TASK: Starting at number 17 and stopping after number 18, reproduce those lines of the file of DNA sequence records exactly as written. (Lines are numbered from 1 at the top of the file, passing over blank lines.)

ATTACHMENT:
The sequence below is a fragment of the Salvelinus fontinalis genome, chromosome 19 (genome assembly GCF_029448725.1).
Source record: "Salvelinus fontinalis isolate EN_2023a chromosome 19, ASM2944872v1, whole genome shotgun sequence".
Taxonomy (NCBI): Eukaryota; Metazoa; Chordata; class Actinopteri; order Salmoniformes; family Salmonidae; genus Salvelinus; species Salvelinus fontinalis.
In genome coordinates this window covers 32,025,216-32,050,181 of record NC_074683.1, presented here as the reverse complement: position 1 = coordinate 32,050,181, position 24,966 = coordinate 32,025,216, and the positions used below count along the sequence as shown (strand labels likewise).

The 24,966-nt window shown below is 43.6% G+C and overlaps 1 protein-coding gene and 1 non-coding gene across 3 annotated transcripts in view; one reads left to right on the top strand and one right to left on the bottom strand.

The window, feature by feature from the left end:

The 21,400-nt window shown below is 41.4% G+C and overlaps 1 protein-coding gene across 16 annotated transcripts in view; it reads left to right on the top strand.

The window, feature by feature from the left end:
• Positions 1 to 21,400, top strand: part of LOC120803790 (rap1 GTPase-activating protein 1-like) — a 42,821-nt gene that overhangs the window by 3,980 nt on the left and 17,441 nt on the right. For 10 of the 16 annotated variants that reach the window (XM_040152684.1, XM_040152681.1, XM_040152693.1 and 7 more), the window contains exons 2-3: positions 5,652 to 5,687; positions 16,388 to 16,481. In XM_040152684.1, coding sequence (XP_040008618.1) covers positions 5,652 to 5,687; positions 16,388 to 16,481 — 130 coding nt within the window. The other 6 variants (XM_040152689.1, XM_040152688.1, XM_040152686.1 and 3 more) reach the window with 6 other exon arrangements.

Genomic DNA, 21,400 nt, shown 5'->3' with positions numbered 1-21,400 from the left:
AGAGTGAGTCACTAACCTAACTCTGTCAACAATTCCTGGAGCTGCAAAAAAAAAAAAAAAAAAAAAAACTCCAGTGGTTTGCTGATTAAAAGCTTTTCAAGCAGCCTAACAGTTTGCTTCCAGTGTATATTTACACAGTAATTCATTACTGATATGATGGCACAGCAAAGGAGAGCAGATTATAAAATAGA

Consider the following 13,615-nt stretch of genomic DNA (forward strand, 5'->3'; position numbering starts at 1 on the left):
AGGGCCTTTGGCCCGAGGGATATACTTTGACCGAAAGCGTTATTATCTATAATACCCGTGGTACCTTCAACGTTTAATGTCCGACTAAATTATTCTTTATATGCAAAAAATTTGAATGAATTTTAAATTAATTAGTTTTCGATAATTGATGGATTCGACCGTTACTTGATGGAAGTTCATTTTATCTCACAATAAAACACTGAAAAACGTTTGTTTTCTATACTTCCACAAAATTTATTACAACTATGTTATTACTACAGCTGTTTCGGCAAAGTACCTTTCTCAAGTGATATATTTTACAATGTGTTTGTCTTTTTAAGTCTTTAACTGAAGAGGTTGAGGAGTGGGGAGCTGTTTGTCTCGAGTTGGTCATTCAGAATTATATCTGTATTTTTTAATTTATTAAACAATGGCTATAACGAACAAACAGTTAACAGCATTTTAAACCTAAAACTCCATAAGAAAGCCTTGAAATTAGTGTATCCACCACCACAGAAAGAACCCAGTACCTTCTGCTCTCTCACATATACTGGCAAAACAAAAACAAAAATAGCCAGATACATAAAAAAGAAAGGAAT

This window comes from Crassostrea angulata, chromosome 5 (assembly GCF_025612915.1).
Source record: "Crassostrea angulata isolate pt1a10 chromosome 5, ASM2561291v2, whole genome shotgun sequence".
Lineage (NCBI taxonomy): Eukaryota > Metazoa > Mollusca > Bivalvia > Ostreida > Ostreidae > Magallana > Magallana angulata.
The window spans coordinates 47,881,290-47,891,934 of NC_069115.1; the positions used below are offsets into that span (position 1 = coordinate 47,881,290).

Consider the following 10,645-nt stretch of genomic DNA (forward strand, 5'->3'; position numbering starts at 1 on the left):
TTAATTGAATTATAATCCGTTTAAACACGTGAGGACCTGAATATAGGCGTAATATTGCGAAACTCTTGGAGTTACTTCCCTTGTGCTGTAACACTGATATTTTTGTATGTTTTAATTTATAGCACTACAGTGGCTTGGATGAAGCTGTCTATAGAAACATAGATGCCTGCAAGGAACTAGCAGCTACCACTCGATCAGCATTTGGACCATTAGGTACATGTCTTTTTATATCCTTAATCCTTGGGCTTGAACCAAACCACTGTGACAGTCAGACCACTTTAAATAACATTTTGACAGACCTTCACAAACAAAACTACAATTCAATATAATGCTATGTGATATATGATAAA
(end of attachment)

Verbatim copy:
The window spans coordinates 47,881,290-47,891,934 of NC_069115.1; the positions used below are offsets into that span (position 1 = coordinate 47,881,290).

Consider the following 10,645-nt stretch of genomic DNA (forward strand, 5'->3'; position numbering starts at 1 on the left):